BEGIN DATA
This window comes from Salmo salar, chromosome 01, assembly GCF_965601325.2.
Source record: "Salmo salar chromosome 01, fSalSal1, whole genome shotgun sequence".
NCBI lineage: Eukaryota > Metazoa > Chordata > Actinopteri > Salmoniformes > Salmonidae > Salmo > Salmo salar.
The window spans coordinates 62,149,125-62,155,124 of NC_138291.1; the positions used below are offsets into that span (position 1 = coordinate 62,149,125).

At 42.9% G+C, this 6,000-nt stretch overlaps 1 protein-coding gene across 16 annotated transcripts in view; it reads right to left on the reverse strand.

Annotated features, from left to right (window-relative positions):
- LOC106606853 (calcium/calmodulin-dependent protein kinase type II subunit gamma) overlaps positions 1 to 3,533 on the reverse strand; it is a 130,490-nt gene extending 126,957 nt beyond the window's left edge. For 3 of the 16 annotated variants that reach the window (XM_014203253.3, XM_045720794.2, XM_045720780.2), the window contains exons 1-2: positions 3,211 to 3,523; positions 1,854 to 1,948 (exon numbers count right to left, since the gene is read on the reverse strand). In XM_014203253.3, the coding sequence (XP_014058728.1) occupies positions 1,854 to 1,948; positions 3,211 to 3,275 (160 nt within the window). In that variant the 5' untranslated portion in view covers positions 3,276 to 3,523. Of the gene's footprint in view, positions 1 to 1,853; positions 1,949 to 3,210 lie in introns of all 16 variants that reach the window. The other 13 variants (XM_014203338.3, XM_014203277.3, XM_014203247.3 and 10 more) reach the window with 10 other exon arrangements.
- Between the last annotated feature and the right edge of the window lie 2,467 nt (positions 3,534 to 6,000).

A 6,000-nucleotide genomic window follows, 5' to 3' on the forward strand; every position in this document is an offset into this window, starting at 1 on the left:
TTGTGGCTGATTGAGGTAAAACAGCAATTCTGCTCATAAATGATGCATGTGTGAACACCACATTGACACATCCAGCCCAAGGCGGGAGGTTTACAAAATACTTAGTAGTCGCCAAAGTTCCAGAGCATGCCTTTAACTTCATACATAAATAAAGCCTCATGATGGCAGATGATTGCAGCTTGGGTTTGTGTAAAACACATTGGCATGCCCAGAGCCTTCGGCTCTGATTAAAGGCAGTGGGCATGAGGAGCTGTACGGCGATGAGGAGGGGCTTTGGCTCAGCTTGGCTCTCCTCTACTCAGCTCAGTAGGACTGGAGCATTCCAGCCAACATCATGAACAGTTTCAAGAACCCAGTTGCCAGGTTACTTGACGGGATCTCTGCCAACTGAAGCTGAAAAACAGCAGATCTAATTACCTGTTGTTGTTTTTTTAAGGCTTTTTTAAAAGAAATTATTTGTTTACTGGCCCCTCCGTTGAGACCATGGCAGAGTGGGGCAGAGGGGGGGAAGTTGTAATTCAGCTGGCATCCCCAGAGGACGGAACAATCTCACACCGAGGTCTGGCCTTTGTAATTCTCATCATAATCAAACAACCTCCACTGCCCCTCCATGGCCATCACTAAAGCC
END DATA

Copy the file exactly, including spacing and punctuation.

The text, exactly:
This window comes from Salmo salar, chromosome 01, assembly GCF_965601325.2.
Source record: "Salmo salar chromosome 01, fSalSal1, whole genome shotgun sequence".
NCBI lineage: Eukaryota > Metazoa > Chordata > Actinopteri > Salmoniformes > Salmonidae > Salmo > Salmo salar.
The window spans coordinates 62,149,125-62,155,124 of NC_138291.1; the positions used below are offsets into that span (position 1 = coordinate 62,149,125).

At 42.9% G+C, this 6,000-nt stretch overlaps 1 protein-coding gene across 16 annotated transcripts in view; it reads right to left on the reverse strand.

Annotated features, from left to right (window-relative positions):
- LOC106606853 (calcium/calmodulin-dependent protein kinase type II subunit gamma) overlaps positions 1 to 3,533 on the reverse strand; it is a 130,490-nt gene extending 126,957 nt beyond the window's left edge. For 3 of the 16 annotated variants that reach the window (XM_014203253.3, XM_045720794.2, XM_045720780.2), the window contains exons 1-2: positions 3,211 to 3,523; positions 1,854 to 1,948 (exon numbers count right to left, since the gene is read on the reverse strand). In XM_014203253.3, the coding sequence (XP_014058728.1) occupies positions 1,854 to 1,948; positions 3,211 to 3,275 (160 nt within the window). In that variant the 5' untranslated portion in view covers positions 3,276 to 3,523. Of the gene's footprint in view, positions 1 to 1,853; positions 1,949 to 3,210 lie in introns of all 16 variants that reach the window. The other 13 variants (XM_014203338.3, XM_014203277.3, XM_014203247.3 and 10 more) reach the window with 10 other exon arrangements.
- Between the last annotated feature and the right edge of the window lie 2,467 nt (positions 3,534 to 6,000).

A 6,000-nucleotide genomic window follows, 5' to 3' on the forward strand; every position in this document is an offset into this window, starting at 1 on the left:
TTGTGGCTGATTGAGGTAAAACAGCAATTCTGCTCATAAATGATGCATGTGTGAACACCACATTGACACATCCAGCCCAAGGCGGGAGGTTTACAAAATACTTAGTAGTCGCCAAAGTTCCAGAGCATGCCTTTAACTTCATACATAAATAAAGCCTCATGATGGCAGATGATTGCAGCTTGGGTTTGTGTAAAACACATTGGCATGCCCAGAGCCTTCGGCTCTGATTAAAGGCAGTGGGCATGAGGAGCTGTACGGCGATGAGGAGGGGCTTTGGCTCAGCTTGGCTCTCCTCTACTCAGCTCAGTAGGACTGGAGCATTCCAGCCAACATCATGAACAGTTTCAAGAACCCAGTTGCCAGGTTACTTGACGGGATCTCTGCCAACTGAAGCTGAAAAACAGCAGATCTAATTACCTGTTGTTGTTTTTTTAAGGCTTTTTTAAAAGAAATTATTTGTTTACTGGCCCCTCCGTTGAGACCATGGCAGAGTGGGGCAGAGGGGGGGAAGTTGTAATTCAGCTGGCATCCCCAGAGGACGGAACAATCTCACACCGAGGTCTGGCCTTTGTAATTCTCATCATAATCAAACAACCTCCACTGCCCCTCCATGGCCATCACTAAAGCC